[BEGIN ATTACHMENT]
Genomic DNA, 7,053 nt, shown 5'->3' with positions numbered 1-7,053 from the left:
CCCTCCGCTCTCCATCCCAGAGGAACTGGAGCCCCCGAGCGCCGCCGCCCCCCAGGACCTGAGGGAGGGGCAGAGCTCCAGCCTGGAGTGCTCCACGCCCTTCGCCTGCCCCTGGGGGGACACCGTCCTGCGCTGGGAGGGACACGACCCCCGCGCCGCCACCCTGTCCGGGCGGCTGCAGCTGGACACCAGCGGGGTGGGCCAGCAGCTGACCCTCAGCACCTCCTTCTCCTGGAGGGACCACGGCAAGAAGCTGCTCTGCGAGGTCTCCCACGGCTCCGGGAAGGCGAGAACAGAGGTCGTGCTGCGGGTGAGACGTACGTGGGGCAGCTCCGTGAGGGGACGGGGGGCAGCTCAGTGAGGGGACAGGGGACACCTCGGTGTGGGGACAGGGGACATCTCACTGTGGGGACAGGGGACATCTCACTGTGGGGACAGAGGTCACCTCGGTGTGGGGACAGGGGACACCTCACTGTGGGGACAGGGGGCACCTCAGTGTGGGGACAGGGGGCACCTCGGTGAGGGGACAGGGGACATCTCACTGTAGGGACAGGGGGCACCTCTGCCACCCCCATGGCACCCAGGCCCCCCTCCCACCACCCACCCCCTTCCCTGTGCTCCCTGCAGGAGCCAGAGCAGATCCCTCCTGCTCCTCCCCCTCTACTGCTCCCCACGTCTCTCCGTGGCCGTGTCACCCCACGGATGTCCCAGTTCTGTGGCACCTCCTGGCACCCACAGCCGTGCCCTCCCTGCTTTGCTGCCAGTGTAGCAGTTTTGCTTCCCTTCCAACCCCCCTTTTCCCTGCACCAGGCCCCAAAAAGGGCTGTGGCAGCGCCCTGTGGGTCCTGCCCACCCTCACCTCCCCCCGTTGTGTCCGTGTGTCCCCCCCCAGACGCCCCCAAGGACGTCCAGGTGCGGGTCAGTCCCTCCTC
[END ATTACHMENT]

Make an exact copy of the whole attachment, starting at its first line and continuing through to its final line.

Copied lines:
Genomic DNA, 7,053 nt, shown 5'->3' with positions numbered 1-7,053 from the left:
CCCTCCGCTCTCCATCCCAGAGGAACTGGAGCCCCCGAGCGCCGCCGCCCCCCAGGACCTGAGGGAGGGGCAGAGCTCCAGCCTGGAGTGCTCCACGCCCTTCGCCTGCCCCTGGGGGGACACCGTCCTGCGCTGGGAGGGACACGACCCCCGCGCCGCCACCCTGTCCGGGCGGCTGCAGCTGGACACCAGCGGGGTGGGCCAGCAGCTGACCCTCAGCACCTCCTTCTCCTGGAGGGACCACGGCAAGAAGCTGCTCTGCGAGGTCTCCCACGGCTCCGGGAAGGCGAGAACAGAGGTCGTGCTGCGGGTGAGACGTACGTGGGGCAGCTCCGTGAGGGGACGGGGGGCAGCTCAGTGAGGGGACAGGGGACACCTCGGTGTGGGGACAGGGGACATCTCACTGTGGGGACAGGGGACATCTCACTGTGGGGACAGAGGTCACCTCGGTGTGGGGACAGGGGACACCTCACTGTGGGGACAGGGGGCACCTCAGTGTGGGGACAGGGGGCACCTCGGTGAGGGGACAGGGGACATCTCACTGTAGGGACAGGGGGCACCTCTGCCACCCCCATGGCACCCAGGCCCCCCTCCCACCACCCACCCCCTTCCCTGTGCTCCCTGCAGGAGCCAGAGCAGATCCCTCCTGCTCCTCCCCCTCTACTGCTCCCCACGTCTCTCCGTGGCCGTGTCACCCCACGGATGTCCCAGTTCTGTGGCACCTCCTGGCACCCACAGCCGTGCCCTCCCTGCTTTGCTGCCAGTGTAGCAGTTTTGCTTCCCTTCCAACCCCCCTTTTCCCTGCACCAGGCCCCAAAAAGGGCTGTGGCAGCGCCCTGTGGGTCCTGCCCACCCTCACCTCCCCCCGTTGTGTCCGTGTGTCCCCCCCCAGACGCCCCCAAGGACGTCCAGGTGCGGGTCAGTCCCTCCTC